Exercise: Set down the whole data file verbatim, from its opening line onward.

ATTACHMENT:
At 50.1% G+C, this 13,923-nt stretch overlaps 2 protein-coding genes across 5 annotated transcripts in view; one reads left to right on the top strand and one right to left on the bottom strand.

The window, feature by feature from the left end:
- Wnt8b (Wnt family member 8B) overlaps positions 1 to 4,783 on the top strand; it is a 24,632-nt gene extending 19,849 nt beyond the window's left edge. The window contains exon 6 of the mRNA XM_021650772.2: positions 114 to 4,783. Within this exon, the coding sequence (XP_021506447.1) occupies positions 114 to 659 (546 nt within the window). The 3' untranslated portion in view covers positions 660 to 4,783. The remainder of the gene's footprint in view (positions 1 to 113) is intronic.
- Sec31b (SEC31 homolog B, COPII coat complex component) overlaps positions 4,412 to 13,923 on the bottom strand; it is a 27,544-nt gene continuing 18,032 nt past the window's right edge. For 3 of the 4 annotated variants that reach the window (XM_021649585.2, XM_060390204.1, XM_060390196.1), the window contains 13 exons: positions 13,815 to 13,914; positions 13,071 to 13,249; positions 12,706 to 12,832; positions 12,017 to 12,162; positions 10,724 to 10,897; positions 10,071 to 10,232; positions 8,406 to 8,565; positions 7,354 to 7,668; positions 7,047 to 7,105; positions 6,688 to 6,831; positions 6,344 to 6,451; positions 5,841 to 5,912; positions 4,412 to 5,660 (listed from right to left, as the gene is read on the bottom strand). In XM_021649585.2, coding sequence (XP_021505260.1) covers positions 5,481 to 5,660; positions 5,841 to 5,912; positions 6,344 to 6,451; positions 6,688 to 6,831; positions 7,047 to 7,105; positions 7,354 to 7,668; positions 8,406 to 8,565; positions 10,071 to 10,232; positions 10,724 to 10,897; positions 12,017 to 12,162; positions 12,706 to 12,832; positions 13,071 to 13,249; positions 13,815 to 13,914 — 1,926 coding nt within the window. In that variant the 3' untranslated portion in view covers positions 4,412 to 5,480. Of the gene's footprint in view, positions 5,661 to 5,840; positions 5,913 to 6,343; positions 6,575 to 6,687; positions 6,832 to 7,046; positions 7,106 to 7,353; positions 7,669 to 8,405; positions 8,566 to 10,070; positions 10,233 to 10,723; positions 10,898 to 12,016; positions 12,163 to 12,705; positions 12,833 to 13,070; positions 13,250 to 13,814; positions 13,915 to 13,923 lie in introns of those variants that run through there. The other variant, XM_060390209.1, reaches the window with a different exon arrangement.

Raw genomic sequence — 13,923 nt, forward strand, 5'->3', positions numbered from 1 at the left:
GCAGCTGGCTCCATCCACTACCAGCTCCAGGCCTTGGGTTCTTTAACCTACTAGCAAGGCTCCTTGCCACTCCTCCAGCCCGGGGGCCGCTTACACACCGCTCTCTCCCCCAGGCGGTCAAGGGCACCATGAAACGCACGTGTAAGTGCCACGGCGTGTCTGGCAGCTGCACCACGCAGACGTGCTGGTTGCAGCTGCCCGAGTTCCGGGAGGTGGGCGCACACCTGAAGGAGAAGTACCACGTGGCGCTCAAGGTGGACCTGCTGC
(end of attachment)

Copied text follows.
At 50.1% G+C, this 13,923-nt stretch overlaps 2 protein-coding genes across 5 annotated transcripts in view; one reads left to right on the top strand and one right to left on the bottom strand.

The window, feature by feature from the left end:
- Wnt8b (Wnt family member 8B) overlaps positions 1 to 4,783 on the top strand; it is a 24,632-nt gene extending 19,849 nt beyond the window's left edge. The window contains exon 6 of the mRNA XM_021650772.2: positions 114 to 4,783. Within this exon, the coding sequence (XP_021506447.1) occupies positions 114 to 659 (546 nt within the window). The 3' untranslated portion in view covers positions 660 to 4,783. The remainder of the gene's footprint in view (positions 1 to 113) is intronic.
- Sec31b (SEC31 homolog B, COPII coat complex component) overlaps positions 4,412 to 13,923 on the bottom strand; it is a 27,544-nt gene continuing 18,032 nt past the window's right edge. For 3 of the 4 annotated variants that reach the window (XM_021649585.2, XM_060390204.1, XM_060390196.1), the window contains 13 exons: positions 13,815 to 13,914; positions 13,071 to 13,249; positions 12,706 to 12,832; positions 12,017 to 12,162; positions 10,724 to 10,897; positions 10,071 to 10,232; positions 8,406 to 8,565; positions 7,354 to 7,668; positions 7,047 to 7,105; positions 6,688 to 6,831; positions 6,344 to 6,451; positions 5,841 to 5,912; positions 4,412 to 5,660 (listed from right to left, as the gene is read on the bottom strand). In XM_021649585.2, coding sequence (XP_021505260.1) covers positions 5,481 to 5,660; positions 5,841 to 5,912; positions 6,344 to 6,451; positions 6,688 to 6,831; positions 7,047 to 7,105; positions 7,354 to 7,668; positions 8,406 to 8,565; positions 10,071 to 10,232; positions 10,724 to 10,897; positions 12,017 to 12,162; positions 12,706 to 12,832; positions 13,071 to 13,249; positions 13,815 to 13,914 — 1,926 coding nt within the window. In that variant the 3' untranslated portion in view covers positions 4,412 to 5,480. Of the gene's footprint in view, positions 5,661 to 5,840; positions 5,913 to 6,343; positions 6,575 to 6,687; positions 6,832 to 7,046; positions 7,106 to 7,353; positions 7,669 to 8,405; positions 8,566 to 10,070; positions 10,233 to 10,723; positions 10,898 to 12,016; positions 12,163 to 12,705; positions 12,833 to 13,070; positions 13,250 to 13,814; positions 13,915 to 13,923 lie in introns of those variants that run through there. The other variant, XM_060390209.1, reaches the window with a different exon arrangement.

Raw genomic sequence — 13,923 nt, forward strand, 5'->3', positions numbered from 1 at the left:
GCAGCTGGCTCCATCCACTACCAGCTCCAGGCCTTGGGTTCTTTAACCTACTAGCAAGGCTCCTTGCCACTCCTCCAGCCCGGGGGCCGCTTACACACCGCTCTCTCCCCCAGGCGGTCAAGGGCACCATGAAACGCACGTGTAAGTGCCACGGCGTGTCTGGCAGCTGCACCACGCAGACGTGCTGGTTGCAGCTGCCCGAGTTCCGGGAGGTGGGCGCACACCTGAAGGAGAAGTACCACGTGGCGCTCAAGGTGGACCTGCTGC